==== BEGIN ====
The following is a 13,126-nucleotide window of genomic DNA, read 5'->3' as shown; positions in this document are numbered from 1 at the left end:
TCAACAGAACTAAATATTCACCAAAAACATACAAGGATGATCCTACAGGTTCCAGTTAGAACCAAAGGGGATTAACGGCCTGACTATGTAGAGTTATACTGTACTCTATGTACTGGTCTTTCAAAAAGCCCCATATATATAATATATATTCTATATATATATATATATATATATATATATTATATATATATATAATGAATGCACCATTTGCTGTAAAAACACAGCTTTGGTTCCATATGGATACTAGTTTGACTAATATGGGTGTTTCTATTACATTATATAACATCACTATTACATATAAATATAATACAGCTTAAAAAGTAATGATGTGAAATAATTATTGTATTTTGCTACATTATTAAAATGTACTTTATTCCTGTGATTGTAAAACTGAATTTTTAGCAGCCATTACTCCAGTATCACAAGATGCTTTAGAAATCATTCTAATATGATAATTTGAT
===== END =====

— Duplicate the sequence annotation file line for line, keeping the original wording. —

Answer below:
The following is a 13,126-nucleotide window of genomic DNA, read 5'->3' as shown; positions in this document are numbered from 1 at the left end:
TCAACAGAACTAAATATTCACCAAAAACATACAAGGATGATCCTACAGGTTCCAGTTAGAACCAAAGGGGATTAACGGCCTGACTATGTAGAGTTATACTGTACTCTATGTACTGGTCTTTCAAAAAGCCCCATATATATAATATATATTCTATATATATATATATATATATATATATATTATATATATATATAATGAATGCACCATTTGCTGTAAAAACACAGCTTTGGTTCCATATGGATACTAGTTTGACTAATATGGGTGTTTCTATTACATTATATAACATCACTATTACATATAAATATAATACAGCTTAAAAAGTAATGATGTGAAATAATTATTGTATTTTGCTACATTATTAAAATGTACTTTATTCCTGTGATTGTAAAACTGAATTTTTAGCAGCCATTACTCCAGTATCACAAGATGCTTTAGAAATCATTCTAATATGATAATTTGAT